Liulong, China’ solar panels are hailed as the world’s biggest floating solar farm. These boldly advanced and wave-proof panels were launched about the same time as President Donald Trump announced his withdrawal from the Paris climate pact.

This places China at the head of the pack in terms of green leadership– a model for other countries to emulate. More importantly, China proved to the world that they have the infrastructure and expertise to supply this kind of technology to power-hungry nations.

China Solar Panels – A Business Model

picture of solar panels on a lake with China map in the background.
Once a collapsed coal mine, the lake supports more than an acre of solar panels.

Sungrow, the company behind this floating solar power plant in China, has pioneered research and development of solar inverters. The solar industry in China employs more than 1 million workers – both for local installation and for export to India, Saudi Arabia, and other fast-growing solar panel markets. Their main advantage is being able to offer products in bulk and at dirt-cheap prices.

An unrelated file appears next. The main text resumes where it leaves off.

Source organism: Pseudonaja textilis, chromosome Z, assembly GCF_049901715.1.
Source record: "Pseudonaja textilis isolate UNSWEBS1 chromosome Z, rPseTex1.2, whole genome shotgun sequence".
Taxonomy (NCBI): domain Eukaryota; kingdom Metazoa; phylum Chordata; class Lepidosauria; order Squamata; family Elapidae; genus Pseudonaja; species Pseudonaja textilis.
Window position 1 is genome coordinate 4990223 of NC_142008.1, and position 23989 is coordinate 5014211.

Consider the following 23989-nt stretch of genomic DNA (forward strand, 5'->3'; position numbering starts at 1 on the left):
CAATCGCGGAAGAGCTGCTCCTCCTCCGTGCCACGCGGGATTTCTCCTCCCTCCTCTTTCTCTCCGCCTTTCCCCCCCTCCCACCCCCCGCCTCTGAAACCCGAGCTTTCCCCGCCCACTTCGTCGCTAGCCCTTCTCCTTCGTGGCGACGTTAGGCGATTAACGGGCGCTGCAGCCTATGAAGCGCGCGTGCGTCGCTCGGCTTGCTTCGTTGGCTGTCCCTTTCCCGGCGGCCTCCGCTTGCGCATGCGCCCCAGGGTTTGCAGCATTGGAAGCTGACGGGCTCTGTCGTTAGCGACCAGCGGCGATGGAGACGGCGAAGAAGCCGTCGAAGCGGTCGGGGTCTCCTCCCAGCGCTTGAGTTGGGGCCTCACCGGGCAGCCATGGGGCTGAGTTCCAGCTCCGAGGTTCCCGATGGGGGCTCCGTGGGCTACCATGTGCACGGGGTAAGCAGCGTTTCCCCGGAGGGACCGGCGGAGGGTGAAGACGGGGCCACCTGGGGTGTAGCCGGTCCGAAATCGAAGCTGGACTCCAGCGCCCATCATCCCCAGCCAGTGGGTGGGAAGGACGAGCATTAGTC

Reports already peg China as the dominant figure in the production of low-carbon energy technologies. It produces almost 50% of wind turbines used all over the world. China solar panels can also be found globally – having been designed to withstand conditions in very hot deserts or humid jungles – making them adaptable to practically any weather condition.

The floating solar panel lake in China, attracts hordes of observers, including potential buyers and possible investors every day. It’s considered a technological marvel and a bold, timely step in the right direction.

At the rate it’s going, China is stepping in where the US has left off.  They’ve already laid out a bold and ambitious $1-trillion global plan called “One Belt, One Road”. This aims to bankroll green projects across Asia, East Africa, the Middle East, all the way to Eastern Europe. It not only nurtures economic and diplomatic ties with the global economy but also positions China to be the perfect trade partner and supplier for green initiatives.